“Seven Years With Nothing to Show For” is an interesting instrumental track. Heavily reverb-soaked guitars play over some immensely deep bass which adds up to quite an ethereal experience. I definitely found myself “floating away” while listening to this track and it reminded me of the end scene of the film 2001: A Space Odyssey, when the Star Child floats freely in space (sorry for the movie spoiler!). The title “Seven Years With Nothing to Show For” is an interesting one; I wonder if it refers to the fact that Rosetta is not as “big” as they should be in regards to fame and popularity. When the famous post-metalers Isis disbanded a few years ago there was a huge void left by them and I feel Rosetta could have easily filled it, but for whatever reasons they still fly under the radar of way too many publications and alternative music fans. “Les mots et les choses” continues in the same instrumental vein as the previous track, but it expands itself further with drums driving the track forward and what sounds like an extra guitar which adds an extra dynamic to the song. The track leaves the listener floating even further into the void of space and feeling a mass of different emotions and feelings from sadness and melancholy to optimism and happiness, and finally to awe wonder.
If you thought you were going to quietly float away into the darkness of space, think again, because the final track “Pegasus” hits the listener hard like a sledgehammer to the chest. The opening of “Pegasus” has some of the heaviest and sludgiest guitar tone ever heard on any Rosetta record, and I loved every second of it. Over all the chaos of the drums and guitars Michael Armine screams his lungs out, and sounds like a man purging himself of all his demons. Everything about this track just screams “HUGE”. What is interesting to note is how the track is arranged when compared to “Soot”; “Soot” builds itself up and progressively gets bigger where as “Pegasus” starts off huge and builds itself down therefore bringing Flies to Flame full circle and giving it a wonderful three-act structure with “Seven Years With Nothing to Show For” and “Les mots et les choses” being the middle-act. I must just quickly comment on the album artwork, it’s absolutely stunning. It looks like a clump of interconnected viral particles, but I could be interpreting it all wrong and it instead represents a multiverse with all the different universes connected, which again could be another wrong interpretation (maybe someone can tell me in the comments section what it really is!).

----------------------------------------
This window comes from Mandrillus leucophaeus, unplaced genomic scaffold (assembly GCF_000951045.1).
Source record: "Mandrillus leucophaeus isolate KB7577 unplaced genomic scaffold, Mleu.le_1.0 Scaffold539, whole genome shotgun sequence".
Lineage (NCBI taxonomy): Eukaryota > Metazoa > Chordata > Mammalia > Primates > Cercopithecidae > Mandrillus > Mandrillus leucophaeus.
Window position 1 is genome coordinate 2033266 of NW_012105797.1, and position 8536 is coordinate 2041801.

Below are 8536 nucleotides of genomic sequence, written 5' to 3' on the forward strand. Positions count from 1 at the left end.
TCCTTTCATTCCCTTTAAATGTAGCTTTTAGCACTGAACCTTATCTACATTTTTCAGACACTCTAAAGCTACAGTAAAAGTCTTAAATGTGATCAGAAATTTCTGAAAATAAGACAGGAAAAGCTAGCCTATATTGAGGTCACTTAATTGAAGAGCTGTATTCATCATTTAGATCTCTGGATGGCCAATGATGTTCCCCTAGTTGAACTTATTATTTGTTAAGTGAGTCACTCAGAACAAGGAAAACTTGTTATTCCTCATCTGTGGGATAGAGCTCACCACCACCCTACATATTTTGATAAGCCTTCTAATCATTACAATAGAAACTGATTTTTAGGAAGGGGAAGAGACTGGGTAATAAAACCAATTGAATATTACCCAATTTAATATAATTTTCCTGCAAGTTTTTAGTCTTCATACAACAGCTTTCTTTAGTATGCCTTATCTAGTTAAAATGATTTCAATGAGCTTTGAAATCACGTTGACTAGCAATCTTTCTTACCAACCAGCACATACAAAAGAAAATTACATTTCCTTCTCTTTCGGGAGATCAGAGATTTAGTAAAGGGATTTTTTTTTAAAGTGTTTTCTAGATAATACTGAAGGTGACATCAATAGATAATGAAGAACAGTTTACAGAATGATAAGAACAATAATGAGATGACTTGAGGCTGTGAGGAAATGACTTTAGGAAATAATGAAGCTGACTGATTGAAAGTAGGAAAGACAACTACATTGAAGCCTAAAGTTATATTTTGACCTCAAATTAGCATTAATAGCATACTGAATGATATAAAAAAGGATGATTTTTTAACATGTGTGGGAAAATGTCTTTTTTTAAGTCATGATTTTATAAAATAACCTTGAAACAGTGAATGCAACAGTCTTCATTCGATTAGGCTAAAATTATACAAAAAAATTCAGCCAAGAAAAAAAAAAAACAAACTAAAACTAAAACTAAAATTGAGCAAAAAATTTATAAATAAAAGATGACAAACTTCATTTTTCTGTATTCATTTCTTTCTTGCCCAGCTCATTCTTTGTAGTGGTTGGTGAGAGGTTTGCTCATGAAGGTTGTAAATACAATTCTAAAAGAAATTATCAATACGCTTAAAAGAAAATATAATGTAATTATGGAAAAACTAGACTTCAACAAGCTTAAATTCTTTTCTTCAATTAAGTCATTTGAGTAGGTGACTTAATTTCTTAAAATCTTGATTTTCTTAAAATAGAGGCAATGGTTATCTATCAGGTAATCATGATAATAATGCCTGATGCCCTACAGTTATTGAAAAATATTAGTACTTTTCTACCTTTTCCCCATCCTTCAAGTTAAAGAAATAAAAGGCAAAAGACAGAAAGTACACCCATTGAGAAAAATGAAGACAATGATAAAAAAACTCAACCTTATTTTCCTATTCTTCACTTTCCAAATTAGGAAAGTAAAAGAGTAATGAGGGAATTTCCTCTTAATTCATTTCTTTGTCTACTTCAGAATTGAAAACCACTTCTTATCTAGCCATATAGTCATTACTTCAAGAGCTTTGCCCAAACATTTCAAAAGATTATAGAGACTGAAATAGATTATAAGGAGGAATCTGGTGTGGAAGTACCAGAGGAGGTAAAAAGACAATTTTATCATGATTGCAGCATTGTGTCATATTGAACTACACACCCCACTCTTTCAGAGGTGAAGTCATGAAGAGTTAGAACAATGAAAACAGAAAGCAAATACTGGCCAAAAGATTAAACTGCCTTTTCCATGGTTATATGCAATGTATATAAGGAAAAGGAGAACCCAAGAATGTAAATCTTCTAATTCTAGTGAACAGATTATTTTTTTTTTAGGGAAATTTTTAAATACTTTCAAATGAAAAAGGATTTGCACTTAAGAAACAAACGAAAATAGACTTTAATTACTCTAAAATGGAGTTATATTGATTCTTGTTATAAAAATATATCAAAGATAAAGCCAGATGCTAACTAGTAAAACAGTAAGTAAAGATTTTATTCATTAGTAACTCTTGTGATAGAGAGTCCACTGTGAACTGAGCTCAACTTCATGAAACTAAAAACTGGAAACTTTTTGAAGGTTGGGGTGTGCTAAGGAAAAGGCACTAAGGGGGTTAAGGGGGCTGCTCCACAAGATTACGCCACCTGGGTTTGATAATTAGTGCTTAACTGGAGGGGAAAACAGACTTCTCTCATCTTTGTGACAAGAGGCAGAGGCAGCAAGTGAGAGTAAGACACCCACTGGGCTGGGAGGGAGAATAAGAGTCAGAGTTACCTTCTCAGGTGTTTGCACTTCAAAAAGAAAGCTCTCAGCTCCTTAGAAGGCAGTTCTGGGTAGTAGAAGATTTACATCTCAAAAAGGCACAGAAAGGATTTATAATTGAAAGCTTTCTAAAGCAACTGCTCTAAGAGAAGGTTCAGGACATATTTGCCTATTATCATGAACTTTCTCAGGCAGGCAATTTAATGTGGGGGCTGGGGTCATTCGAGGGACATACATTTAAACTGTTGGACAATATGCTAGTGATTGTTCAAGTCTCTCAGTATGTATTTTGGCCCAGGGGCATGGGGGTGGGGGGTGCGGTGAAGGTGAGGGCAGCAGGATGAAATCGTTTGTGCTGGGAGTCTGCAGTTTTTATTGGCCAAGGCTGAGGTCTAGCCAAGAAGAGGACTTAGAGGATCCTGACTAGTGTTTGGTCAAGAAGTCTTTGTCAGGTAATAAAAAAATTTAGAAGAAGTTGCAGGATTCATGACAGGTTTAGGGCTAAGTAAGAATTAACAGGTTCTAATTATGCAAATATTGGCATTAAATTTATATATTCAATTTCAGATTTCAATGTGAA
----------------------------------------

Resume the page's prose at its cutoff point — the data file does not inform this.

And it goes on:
I have to commend Rosetta, Flies to Flame accomplishes what many bands cannot achieve in a full length release. Everything that fans love about Rosetta is showcased here, with a few new tricks to boot! It does leave Rosetta at an interesting crossroads though, where do they go from here? Having such a distinct and unique sound, it can be hard to change things up without alienating long-time fans, but by keeping their long established style they risk stagnating musically. I think Rosetta have already answered part of that question by announcing that they will be now a five-piece band with guitarist Eric Jernigan of City of Ships joining them. This should bring some new and interesting ideas, but until then I’ll have the wonderful Flies to Flame to tide me over.